Newegg.com - Intel PILA8460M 10/ 100Mbps PCI PRO/100 M Desktop Adapter 1 x RJ45 - Network Interface Cards
Newegg.com - Intel PWLA8391GT 10/ 100/ 1000Mbps PCI PRO/1000 GT Desktop Adapter 1 x RJ45 - Network Interface Cards

And a 'Gigabit' switch : Newegg.com - D-Link DGS-2208 10/100/1000Mbps 8-Port Desktop Green Ethernet Switch 8 x RJ45 8K MAC Address Table 144KB per Device Packet Buffer Memory Buffer Memory - Switches
This is the fastest switch I have used.

These Samsung 1TB drives, if you can find them in stock.
Newegg.com - SAMSUNG Spinpoint F3 HD103SJ 1TB 7200 RPM 32MB Cache SATA 3.0Gb/s 3.5" Internal Hard Drive -Bare Drive

Hope I haven't confused you too much.

PS If you need this data to be accessed by all computers, then that Lacie does not work as well because the connection to the other computers is totally reliant on the computer its connected to. Furthermore, multiple computers accessing the Lacie will create a bottleneck and greatly reduce performance because there is only one ethernet/network connection to handle all the data.
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Old February 20th, 2010, 09:55 PM   #9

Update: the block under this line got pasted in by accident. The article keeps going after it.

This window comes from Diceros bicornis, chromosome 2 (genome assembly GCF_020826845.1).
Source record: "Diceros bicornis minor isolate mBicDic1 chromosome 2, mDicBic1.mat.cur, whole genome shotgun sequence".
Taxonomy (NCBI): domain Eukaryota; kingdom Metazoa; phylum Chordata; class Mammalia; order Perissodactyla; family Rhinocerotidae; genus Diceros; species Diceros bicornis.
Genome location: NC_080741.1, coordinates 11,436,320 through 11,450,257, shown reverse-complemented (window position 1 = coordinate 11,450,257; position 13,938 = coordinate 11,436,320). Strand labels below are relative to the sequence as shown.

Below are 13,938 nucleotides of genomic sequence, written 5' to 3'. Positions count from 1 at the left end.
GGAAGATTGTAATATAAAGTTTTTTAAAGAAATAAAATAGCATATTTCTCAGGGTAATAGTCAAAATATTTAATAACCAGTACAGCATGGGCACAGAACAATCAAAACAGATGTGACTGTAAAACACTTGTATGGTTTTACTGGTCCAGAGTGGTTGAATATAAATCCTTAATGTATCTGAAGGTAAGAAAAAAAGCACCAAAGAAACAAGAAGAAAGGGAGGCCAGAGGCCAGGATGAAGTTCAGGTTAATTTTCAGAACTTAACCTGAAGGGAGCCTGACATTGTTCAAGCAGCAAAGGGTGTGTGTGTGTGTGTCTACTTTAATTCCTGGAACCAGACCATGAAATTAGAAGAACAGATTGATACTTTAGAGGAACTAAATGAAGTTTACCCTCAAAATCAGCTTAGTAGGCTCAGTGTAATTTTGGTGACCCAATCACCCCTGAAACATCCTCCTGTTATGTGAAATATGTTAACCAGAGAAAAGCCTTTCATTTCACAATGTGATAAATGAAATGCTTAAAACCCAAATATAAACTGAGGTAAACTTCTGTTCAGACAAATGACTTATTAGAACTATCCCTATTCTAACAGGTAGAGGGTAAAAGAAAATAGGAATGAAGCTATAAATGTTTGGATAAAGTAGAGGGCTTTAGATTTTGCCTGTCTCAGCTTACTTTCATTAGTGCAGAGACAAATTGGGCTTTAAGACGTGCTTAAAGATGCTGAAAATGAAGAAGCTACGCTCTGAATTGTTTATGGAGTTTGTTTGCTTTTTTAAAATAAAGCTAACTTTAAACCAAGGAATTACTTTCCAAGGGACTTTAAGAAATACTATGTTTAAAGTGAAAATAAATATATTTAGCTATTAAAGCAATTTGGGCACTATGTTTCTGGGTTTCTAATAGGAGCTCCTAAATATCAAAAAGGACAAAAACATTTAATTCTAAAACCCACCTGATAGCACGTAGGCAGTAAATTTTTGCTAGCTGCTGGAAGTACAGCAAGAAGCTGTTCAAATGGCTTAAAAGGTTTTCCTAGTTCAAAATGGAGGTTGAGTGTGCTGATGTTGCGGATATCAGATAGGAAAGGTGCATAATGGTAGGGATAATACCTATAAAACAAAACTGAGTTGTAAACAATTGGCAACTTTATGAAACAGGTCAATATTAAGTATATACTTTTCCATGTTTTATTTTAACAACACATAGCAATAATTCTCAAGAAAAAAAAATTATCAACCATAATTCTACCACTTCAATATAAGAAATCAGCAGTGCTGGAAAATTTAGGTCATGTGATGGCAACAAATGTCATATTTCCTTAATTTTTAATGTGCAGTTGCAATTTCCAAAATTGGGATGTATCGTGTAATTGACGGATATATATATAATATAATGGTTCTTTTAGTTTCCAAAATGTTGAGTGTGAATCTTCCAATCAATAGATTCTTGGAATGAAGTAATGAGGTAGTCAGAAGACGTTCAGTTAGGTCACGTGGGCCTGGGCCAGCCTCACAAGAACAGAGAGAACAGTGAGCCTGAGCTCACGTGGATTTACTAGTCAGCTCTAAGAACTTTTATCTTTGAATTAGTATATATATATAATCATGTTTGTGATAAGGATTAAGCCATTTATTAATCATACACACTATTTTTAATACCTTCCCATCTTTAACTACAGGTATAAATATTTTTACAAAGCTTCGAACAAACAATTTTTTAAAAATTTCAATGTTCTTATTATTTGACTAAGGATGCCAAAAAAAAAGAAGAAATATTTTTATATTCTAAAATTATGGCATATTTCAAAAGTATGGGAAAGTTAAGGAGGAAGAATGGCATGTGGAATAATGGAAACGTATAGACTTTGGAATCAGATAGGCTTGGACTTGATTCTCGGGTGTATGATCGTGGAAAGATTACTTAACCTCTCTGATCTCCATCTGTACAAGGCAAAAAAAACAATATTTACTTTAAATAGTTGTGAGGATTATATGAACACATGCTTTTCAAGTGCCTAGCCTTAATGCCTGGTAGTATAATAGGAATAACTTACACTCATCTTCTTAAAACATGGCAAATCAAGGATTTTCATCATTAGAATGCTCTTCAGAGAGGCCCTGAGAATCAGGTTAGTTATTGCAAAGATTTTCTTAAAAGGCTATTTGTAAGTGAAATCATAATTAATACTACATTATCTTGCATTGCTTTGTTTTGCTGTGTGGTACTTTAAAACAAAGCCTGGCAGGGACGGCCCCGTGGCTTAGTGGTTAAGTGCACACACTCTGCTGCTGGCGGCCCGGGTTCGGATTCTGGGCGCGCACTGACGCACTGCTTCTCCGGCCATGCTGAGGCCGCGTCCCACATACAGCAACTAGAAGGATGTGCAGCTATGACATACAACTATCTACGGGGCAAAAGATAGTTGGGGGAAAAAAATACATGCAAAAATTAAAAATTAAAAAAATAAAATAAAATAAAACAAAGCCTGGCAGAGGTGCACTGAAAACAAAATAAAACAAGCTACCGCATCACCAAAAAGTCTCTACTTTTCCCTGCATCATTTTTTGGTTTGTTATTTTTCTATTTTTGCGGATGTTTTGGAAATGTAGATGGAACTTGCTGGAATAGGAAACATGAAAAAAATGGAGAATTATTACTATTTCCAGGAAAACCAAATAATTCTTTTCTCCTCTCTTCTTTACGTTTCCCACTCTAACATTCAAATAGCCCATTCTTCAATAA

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Hi Guys. First of all I wanted to thank you for your great and helpful advice.
Things have changed, I have a friend that is an IT senior engineer, so don't worry about me purchasing/config switches or routers, He can do all that.

Harm: I just realized that the LaCie | 8TB 4big Quadra External Hard Drive RAID Array | 301435U has no NIC, We don't think it would be able to handle multiple workstations unless its done by different connection e.g FW/USB, which then creates a bottleneck and we will be expanding our workstations to 6+ in the near future. :)
Hence our point of view is that unit does not meet our requirements?


Steve:
Quote:
Originally Posted by Steve Kalle View Post